Consider other short-term funding sources

During times of economic hardship, it may be tempting to take money intended for future needs and use it to supplement a temporary income shortfall. But before choosing a retirement plan cash distribution, look hard at other potential sources to meet your current income needs. Some of these might include:
  • Savings accounts or other liquid investments, including money market funds or other easily liquidated investments. With short-term interest rates at historically low levels, the opportunity cost for using these funds is relatively low.
  • Home equity loans or lines of credit are one way to tap into the equity in your home. Not only do they offer comparatively low interest rates, but also interest payments may be tax deductible.Footnote 2 The best approach here may be to set up an equity line of credit beforehand, while you are employed, so that funds will be available when you need them. Before taking out a home equity line of credit, consider all the potential benefits and risks.
  • Roth contributions. If you do find it necessary to resort to using some of your retirement savings, consider first cashing in the contributed portion of your Roth IRA, if you have one. Amounts you contributed to a Roth IRA can be withdrawn tax free, since you've already paid taxes on them.
If, after everything else, you still find it necessary to cash in your retirement savings account, consider rolling it into an IRA first, then withdraw only what you need. Also, try to time it after year-end, when you may be in a lower tax bracket. But remember that any funds you take out today and use will ultimately reduce your retirement nest egg tomorrow.

Compare retirement plan distribution options

  • By leaving your money in your former employer's plan… you may keep your long-term goals on track by continuing to pursue tax-deferred growth potential
  • By taking a lump-sum cash distribution… you may satisfy an immediate need for cash, but impede the long-term growth potential of your retirement portfolio and incur current tax liabilities and early withdrawal additional taxes (if applicable)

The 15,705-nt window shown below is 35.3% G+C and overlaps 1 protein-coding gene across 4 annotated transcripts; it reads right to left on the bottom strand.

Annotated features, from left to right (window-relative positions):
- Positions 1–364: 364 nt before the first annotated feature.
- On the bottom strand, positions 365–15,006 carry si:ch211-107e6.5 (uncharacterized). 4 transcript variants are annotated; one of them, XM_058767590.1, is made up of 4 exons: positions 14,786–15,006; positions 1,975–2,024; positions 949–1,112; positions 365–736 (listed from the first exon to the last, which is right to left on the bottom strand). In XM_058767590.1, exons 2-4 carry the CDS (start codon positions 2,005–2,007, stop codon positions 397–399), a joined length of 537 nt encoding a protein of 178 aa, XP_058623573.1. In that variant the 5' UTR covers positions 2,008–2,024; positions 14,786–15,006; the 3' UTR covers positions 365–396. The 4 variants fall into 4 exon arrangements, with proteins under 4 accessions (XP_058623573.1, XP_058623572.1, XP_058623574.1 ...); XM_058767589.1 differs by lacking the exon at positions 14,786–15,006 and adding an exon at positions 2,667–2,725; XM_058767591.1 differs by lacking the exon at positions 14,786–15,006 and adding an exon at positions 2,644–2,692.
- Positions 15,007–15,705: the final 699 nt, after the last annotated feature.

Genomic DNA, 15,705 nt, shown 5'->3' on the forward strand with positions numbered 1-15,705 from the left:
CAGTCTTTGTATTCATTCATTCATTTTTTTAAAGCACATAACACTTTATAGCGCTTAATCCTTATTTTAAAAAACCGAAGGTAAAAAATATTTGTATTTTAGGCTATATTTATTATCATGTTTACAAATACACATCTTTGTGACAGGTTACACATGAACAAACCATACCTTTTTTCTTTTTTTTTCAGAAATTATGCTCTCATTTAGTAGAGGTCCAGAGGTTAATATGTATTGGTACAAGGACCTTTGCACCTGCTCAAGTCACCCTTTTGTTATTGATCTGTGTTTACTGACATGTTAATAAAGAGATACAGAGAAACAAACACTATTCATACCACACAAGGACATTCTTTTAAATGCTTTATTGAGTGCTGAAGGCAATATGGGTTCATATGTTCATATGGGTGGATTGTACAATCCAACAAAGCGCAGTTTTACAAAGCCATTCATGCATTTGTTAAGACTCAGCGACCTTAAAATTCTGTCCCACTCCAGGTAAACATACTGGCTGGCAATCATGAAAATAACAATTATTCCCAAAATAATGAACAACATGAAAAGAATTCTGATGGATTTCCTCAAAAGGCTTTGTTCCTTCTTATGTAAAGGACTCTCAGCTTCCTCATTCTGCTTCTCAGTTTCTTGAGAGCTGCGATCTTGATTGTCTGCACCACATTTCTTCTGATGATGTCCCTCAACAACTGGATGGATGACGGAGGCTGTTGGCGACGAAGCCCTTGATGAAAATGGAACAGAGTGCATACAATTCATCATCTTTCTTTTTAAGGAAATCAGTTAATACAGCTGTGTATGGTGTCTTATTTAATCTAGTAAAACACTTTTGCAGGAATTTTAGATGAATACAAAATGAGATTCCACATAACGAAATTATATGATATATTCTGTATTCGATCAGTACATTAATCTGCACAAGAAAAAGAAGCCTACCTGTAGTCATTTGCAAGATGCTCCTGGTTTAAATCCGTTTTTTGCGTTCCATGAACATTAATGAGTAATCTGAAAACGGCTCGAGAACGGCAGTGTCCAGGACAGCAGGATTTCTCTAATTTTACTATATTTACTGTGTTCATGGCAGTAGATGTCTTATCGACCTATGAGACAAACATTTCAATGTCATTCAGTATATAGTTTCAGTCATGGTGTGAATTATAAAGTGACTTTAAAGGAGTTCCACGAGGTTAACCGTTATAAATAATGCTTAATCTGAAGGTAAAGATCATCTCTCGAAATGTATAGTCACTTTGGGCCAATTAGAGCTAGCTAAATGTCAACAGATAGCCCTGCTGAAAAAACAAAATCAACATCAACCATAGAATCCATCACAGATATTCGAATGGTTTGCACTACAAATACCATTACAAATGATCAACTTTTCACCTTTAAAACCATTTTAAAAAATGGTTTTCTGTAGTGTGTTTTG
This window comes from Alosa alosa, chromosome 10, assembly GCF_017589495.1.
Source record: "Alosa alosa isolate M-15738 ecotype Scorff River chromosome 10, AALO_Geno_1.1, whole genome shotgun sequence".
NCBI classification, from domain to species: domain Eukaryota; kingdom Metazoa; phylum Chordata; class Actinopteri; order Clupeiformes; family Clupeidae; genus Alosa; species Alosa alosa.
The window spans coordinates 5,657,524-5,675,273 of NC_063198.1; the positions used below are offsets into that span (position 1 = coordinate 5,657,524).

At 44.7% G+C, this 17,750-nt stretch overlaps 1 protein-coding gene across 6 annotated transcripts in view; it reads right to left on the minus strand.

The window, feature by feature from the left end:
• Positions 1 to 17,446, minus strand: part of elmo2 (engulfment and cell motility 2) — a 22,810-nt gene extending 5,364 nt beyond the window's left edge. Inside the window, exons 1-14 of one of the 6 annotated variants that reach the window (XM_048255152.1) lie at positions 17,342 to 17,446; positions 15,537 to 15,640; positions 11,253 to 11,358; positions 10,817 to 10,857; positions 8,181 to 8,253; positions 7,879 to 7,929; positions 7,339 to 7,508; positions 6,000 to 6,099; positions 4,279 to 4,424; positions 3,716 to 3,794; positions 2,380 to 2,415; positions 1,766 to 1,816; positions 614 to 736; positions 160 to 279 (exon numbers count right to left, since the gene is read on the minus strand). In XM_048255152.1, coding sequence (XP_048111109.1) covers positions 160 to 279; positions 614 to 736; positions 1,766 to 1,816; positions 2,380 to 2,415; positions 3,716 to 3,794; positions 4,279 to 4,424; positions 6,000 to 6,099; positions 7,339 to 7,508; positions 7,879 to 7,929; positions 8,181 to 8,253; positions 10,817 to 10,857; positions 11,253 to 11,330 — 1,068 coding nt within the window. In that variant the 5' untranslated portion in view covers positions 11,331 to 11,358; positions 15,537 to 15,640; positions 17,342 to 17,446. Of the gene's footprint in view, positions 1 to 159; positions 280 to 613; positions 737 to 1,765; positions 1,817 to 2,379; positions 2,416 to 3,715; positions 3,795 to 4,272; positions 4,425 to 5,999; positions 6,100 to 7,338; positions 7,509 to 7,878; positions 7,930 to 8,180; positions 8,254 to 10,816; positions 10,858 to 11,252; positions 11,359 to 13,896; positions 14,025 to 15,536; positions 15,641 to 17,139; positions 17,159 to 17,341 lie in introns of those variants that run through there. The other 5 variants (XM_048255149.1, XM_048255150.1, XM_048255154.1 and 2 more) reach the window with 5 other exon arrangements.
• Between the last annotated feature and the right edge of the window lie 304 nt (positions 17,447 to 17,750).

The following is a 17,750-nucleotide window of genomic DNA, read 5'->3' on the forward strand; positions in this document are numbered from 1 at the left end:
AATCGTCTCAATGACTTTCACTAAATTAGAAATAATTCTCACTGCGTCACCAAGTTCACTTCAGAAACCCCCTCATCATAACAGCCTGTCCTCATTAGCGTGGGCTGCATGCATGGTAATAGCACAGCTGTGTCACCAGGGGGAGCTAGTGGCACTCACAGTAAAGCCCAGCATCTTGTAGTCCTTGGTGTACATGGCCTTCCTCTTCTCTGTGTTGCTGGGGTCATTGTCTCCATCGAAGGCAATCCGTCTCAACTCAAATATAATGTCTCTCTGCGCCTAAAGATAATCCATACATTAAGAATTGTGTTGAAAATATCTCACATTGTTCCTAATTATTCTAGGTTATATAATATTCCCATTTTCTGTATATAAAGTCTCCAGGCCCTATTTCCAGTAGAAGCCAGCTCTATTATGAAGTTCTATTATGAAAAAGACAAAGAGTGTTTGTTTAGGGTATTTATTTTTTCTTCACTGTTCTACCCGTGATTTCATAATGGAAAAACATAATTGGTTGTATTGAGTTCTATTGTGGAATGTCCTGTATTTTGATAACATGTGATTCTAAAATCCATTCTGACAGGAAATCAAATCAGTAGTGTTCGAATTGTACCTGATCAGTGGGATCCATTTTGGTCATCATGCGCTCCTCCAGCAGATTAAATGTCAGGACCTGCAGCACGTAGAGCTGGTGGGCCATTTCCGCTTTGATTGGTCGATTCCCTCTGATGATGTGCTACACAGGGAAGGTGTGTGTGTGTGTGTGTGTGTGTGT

• By making a direct/indirect rollover to an IRA… you will continue to pursue tax-deferred or tax-free growth while potentially having greater control over the assets

You have choices about what to do with your employer-sponsored retirement plan accounts. Depending on your financial circumstances, needs and goals, you may choose to roll over to an IRA or convert to a Roth IRA, roll over an employer-sponsored plan from your old job to your new employer, take a distribution, or leave the account where it is. Each choice may offer different investment options and services, fees and expenses, withdrawal options, required minimum distributions, tax treatment (particularly with reference to employer stock), and different types of protection from creditors and legal judgments. These are complex choices and should be considered with care. For more information visit our rollover page or call Merrill at 888.637.3343.
Footnote 1 Generally, if your account is less than $5,000, your employer can cash out your account. However, if your account has over $1,000 in it, your employer would have to roll over your account into an IRA in your name unless otherwise directed by you.

Footnote 2 Clients should consult their tax advisor regarding interest deductibility.

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The material was authored by a third party, DST Retirement Solutions, LLC, an SS&C company ("SS&C"), not affiliated with Merrill or any of its affiliates and is for information and educational purposes only. The opinions and views expressed do not necessarily reflect the opinions and views of Merrill or any of its affiliates. Any assumptions, opinions and estimates are as of the date of this material and are subject to change without notice. Past performance does not guarantee future results. The information contained in this material does not constitute advice on the tax consequences of making any particular investment decision. This material does not take into account your particular investment objectives, financial situations or needs and is not intended as a recommendation, offer or solicitation for the purchase or sale of any security, financial instrument, or strategy. Before acting on any recommendation in this material, you should consider whether it is in your best interest based on your particular circumstances and, if necessary, seek professional advice.